A colleague who is a consultant in Chile, reported a weird scenario he was observing in one customer and for which he couldn’t articulate an explanation. I saw his question posted in one of our internal distribution lists but couldn’t put any work on it at the time because I didn’t have the time to.

Today, I was able to look into it and find out an explanation to what he described. This is exactly how he described the problem:

I’m trying to execute a partition switch between 2 tables in my database but I keep getting an error about not having an identical index in the source table when I execute SWITCH. 

ALTER TABLE [SchemaName].[TableOneName] SWITCH TO [SchemaName].[TableTwoName]

Msg 4947, Level 16, State 1, Line 1
ALTER TABLE SWITCH statement failed. There is no identical index in source table 'DBName.SchemaName.TableOneName' for the index 'IndexName' in target table 'DBName.SchemaName.TableTwoName.

I have scripted these two tables but I don’t see anything different in the Primary Key, clustered index definition and compression settings, do you know anything else that I need to check to find the root cause of this error?

After that, he provided us with a backup of the database with which he was able to reproduce the error.

So, I attached WinDBG to my running instance of SQL Server 2012, configured the debugger to break when the exception was thrown, and reproduced the problem. After some stack unwinding and walking through previous code paths, I noticed that SQL Server had determined the two clustered indexes were different because the metadata services (one internal component of the product in charge of managing just that: catalog’s metadata) reported that the total number of columns in the two indexes didn’t match. It reported that the source table contained one more column than the target.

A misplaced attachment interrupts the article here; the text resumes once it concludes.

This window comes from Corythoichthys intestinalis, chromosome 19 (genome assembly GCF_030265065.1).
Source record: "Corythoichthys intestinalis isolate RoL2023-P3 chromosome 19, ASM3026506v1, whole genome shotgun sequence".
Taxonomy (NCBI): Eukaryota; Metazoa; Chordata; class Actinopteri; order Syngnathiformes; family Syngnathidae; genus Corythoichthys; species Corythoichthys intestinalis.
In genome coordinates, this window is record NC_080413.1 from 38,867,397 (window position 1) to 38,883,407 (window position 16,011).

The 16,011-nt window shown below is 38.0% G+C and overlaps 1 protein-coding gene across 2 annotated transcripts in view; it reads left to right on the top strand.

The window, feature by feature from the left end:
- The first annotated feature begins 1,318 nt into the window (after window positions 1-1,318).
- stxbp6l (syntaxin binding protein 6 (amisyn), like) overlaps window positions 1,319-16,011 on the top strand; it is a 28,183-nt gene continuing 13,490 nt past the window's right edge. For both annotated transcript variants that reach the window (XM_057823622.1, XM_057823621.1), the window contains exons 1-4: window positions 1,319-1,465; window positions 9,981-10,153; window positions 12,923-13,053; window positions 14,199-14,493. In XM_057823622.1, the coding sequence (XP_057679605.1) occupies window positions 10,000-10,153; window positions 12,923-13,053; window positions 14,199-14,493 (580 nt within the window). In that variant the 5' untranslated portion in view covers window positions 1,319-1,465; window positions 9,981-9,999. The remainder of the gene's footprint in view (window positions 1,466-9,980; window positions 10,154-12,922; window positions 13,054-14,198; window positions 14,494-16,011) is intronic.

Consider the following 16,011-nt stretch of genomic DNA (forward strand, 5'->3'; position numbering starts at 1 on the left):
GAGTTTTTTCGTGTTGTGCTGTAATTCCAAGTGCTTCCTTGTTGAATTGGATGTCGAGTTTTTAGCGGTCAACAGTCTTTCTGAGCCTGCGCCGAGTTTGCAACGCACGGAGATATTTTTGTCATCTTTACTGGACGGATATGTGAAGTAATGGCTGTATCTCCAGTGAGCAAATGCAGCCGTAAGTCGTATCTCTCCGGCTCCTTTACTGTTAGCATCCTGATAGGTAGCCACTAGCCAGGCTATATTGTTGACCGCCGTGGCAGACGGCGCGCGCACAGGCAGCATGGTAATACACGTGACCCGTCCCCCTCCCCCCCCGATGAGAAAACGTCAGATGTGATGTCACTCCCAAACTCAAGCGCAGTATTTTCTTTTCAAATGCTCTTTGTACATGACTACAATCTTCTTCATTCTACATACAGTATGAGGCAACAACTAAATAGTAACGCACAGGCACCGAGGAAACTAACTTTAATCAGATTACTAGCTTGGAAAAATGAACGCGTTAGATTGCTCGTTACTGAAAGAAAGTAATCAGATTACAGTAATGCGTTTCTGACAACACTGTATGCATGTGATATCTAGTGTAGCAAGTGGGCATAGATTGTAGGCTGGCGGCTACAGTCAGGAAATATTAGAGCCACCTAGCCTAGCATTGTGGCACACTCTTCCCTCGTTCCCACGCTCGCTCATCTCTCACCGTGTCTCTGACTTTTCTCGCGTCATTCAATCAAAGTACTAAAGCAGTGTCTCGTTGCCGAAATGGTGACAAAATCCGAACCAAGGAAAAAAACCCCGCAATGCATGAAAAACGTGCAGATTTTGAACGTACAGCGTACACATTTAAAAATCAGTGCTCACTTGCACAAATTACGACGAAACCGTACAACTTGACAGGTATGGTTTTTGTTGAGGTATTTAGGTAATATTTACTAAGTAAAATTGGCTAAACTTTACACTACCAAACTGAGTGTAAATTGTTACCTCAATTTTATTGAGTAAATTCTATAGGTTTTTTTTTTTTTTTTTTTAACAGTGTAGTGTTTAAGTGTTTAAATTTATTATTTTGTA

However, querying sys.syscolumns, sys.index_columns or any of the subjacent system tables (only visible through a DAC session, like sys.syscolpars) didn’t show any mismatch for the columns associated with the clustered indexes of these two tables.

Digging further down in the code, I discovered that there were a few hard-coded system columns which describe certain attributes for some objects. One of these columns is used to handle Peer-To-Peer Replication Conflicts and it happened to be present in one of the two tables but not in the other. Apparently, sometime ago, the customer had configured what acted as the source table in the DDL statement, to be published using transactional replication with P2P conflict detection support. The database was backed up, and restored in a different instance. So, it was not even evident from the UI in SSMS, for example, that the database had any objects which had participated in a replication topology originally.

After having discovered this to be the cause, I was able to correlate a documentation bug which has recently been fixed and will show up in the next documentation refresh release (has been addressed in 2008, 2008 R2, and 2012). The change consist of including a note of caution in the ALTER TABLE topic saying that you should not enable partition switching for Peer-to-Peer publications, due to the hidden column which is used to detect and resolve conflict.

This is definitely an improvement on top of what we had until today explaining this behavior: nothing. But still, in my opinion, the catalog metadata interfaces in the engine should expose enough details to the execution layer of ALTER TABLE, so that it can raise a less obscure and more specific error when this condition is detected. And with that, I’ve decided to request such reasonable change in a future major release.